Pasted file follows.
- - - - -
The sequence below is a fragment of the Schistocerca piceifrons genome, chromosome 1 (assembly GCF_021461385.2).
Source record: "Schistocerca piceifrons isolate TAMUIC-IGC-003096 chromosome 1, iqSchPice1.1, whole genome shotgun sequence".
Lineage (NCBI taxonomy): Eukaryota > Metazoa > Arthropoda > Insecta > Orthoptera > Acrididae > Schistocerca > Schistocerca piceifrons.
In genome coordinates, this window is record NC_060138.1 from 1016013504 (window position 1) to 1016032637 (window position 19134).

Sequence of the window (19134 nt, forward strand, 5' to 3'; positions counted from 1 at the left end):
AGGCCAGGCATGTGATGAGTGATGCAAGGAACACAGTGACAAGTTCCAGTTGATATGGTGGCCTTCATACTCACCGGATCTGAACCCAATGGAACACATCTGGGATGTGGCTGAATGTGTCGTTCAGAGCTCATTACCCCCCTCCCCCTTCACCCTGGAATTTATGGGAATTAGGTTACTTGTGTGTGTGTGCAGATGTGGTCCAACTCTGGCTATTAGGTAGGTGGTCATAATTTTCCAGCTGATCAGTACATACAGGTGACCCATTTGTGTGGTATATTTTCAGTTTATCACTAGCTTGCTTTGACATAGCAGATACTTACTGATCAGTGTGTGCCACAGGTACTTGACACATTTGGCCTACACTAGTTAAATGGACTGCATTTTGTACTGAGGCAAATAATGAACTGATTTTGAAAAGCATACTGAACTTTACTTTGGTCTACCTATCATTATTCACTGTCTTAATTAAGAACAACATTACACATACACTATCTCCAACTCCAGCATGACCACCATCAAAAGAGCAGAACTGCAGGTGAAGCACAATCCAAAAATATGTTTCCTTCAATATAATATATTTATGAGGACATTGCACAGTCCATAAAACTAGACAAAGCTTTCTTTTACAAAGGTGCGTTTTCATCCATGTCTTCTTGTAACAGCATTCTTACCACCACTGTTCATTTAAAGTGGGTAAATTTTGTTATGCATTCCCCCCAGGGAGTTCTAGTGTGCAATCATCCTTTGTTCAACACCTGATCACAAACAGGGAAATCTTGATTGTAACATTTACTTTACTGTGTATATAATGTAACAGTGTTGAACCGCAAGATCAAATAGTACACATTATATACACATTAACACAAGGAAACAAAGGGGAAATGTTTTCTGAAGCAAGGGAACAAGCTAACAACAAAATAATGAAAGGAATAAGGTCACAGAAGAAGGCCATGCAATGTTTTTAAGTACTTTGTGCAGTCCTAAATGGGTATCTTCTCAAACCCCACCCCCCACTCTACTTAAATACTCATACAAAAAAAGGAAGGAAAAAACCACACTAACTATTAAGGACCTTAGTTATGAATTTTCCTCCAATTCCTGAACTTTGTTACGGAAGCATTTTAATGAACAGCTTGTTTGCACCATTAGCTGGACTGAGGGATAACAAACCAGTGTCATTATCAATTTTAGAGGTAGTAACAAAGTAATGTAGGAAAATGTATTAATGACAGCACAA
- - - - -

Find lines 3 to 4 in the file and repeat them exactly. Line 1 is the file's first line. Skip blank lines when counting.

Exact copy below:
Lineage (NCBI taxonomy): Eukaryota > Metazoa > Arthropoda > Insecta > Orthoptera > Acrididae > Schistocerca > Schistocerca piceifrons.
In genome coordinates, this window is record NC_060138.1 from 1016013504 (window position 1) to 1016032637 (window position 19134).